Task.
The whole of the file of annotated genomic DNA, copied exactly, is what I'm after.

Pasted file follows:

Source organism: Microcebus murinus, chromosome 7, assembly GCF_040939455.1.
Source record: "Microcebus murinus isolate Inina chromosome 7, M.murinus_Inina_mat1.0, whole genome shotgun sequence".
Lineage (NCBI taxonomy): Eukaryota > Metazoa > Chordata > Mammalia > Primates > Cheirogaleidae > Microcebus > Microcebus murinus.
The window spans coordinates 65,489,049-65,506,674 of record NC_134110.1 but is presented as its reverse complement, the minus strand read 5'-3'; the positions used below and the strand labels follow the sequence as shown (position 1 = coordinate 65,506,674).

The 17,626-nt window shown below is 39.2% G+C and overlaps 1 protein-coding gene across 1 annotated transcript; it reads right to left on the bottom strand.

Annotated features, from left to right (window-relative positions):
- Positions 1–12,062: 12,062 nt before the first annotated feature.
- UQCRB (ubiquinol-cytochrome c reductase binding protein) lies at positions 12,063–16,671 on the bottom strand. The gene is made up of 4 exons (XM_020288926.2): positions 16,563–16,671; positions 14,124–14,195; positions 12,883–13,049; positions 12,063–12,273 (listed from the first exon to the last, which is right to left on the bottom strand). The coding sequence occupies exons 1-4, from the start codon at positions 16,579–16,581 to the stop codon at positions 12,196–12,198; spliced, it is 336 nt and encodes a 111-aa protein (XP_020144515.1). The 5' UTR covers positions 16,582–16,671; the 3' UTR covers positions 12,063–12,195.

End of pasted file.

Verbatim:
Source organism: Microcebus murinus, chromosome 7, assembly GCF_040939455.1.
Source record: "Microcebus murinus isolate Inina chromosome 7, M.murinus_Inina_mat1.0, whole genome shotgun sequence".
Lineage (NCBI taxonomy): Eukaryota > Metazoa > Chordata > Mammalia > Primates > Cheirogaleidae > Microcebus > Microcebus murinus.
The window spans coordinates 65,489,049-65,506,674 of record NC_134110.1 but is presented as its reverse complement, the minus strand read 5'-3'; the positions used below and the strand labels follow the sequence as shown (position 1 = coordinate 65,506,674).

The 17,626-nt window shown below is 39.2% G+C and overlaps 1 protein-coding gene across 1 annotated transcript; it reads right to left on the bottom strand.

Annotated features, from left to right (window-relative positions):
- Positions 1–12,062: 12,062 nt before the first annotated feature.
- UQCRB (ubiquinol-cytochrome c reductase binding protein) lies at positions 12,063–16,671 on the bottom strand. The gene is made up of 4 exons (XM_020288926.2): positions 16,563–16,671; positions 14,124–14,195; positions 12,883–13,049; positions 12,063–12,273 (listed from the first exon to the last, which is right to left on the bottom strand). The coding sequence occupies exons 1-4, from the start codon at positions 16,579–16,581 to the stop codon at positions 12,196–12,198; spliced, it is 336 nt and encodes a 111-aa protein (XP_020144515.1). The 5' UTR covers positions 16,582–16,671; the 3' UTR covers positions 12,063–12,195.